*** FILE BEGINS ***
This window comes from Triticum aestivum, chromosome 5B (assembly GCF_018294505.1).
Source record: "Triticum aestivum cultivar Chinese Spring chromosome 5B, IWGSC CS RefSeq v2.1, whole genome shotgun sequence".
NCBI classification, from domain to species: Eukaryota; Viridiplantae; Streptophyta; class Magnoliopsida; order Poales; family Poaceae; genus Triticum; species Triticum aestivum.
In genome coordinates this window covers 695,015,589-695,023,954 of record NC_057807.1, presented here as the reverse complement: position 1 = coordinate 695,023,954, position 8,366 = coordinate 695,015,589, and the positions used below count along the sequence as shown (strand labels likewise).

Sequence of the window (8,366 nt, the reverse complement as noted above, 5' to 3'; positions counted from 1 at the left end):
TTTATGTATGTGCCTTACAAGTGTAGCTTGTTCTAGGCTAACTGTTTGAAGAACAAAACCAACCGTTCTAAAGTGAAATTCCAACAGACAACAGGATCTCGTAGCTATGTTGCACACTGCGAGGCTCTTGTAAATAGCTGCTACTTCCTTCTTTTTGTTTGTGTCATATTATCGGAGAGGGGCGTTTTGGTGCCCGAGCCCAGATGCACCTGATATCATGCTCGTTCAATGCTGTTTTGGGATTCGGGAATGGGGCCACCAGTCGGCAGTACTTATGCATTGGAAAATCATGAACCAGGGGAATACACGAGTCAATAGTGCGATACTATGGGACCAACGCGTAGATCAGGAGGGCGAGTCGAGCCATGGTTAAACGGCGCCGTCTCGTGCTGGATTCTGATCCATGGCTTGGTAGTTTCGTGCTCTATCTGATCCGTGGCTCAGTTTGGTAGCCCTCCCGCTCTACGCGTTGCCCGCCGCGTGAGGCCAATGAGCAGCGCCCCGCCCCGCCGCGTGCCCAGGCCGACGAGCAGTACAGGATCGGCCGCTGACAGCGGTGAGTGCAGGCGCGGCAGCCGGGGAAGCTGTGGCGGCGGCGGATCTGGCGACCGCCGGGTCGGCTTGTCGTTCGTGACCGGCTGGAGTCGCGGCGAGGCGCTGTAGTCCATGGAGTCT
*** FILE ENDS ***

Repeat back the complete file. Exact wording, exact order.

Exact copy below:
This window comes from Triticum aestivum, chromosome 5B (assembly GCF_018294505.1).
Source record: "Triticum aestivum cultivar Chinese Spring chromosome 5B, IWGSC CS RefSeq v2.1, whole genome shotgun sequence".
NCBI classification, from domain to species: Eukaryota; Viridiplantae; Streptophyta; class Magnoliopsida; order Poales; family Poaceae; genus Triticum; species Triticum aestivum.
In genome coordinates this window covers 695,015,589-695,023,954 of record NC_057807.1, presented here as the reverse complement: position 1 = coordinate 695,023,954, position 8,366 = coordinate 695,015,589, and the positions used below count along the sequence as shown (strand labels likewise).

Sequence of the window (8,366 nt, the reverse complement as noted above, 5' to 3'; positions counted from 1 at the left end):
TTTATGTATGTGCCTTACAAGTGTAGCTTGTTCTAGGCTAACTGTTTGAAGAACAAAACCAACCGTTCTAAAGTGAAATTCCAACAGACAACAGGATCTCGTAGCTATGTTGCACACTGCGAGGCTCTTGTAAATAGCTGCTACTTCCTTCTTTTTGTTTGTGTCATATTATCGGAGAGGGGCGTTTTGGTGCCCGAGCCCAGATGCACCTGATATCATGCTCGTTCAATGCTGTTTTGGGATTCGGGAATGGGGCCACCAGTCGGCAGTACTTATGCATTGGAAAATCATGAACCAGGGGAATACACGAGTCAATAGTGCGATACTATGGGACCAACGCGTAGATCAGGAGGGCGAGTCGAGCCATGGTTAAACGGCGCCGTCTCGTGCTGGATTCTGATCCATGGCTTGGTAGTTTCGTGCTCTATCTGATCCGTGGCTCAGTTTGGTAGCCCTCCCGCTCTACGCGTTGCCCGCCGCGTGAGGCCAATGAGCAGCGCCCCGCCCCGCCGCGTGCCCAGGCCGACGAGCAGTACAGGATCGGCCGCTGACAGCGGTGAGTGCAGGCGCGGCAGCCGGGGAAGCTGTGGCGGCGGCGGATCTGGCGACCGCCGGGTCGGCTTGTCGTTCGTGACCGGCTGGAGTCGCGGCGAGGCGCTGTAGTCCATGGAGTCT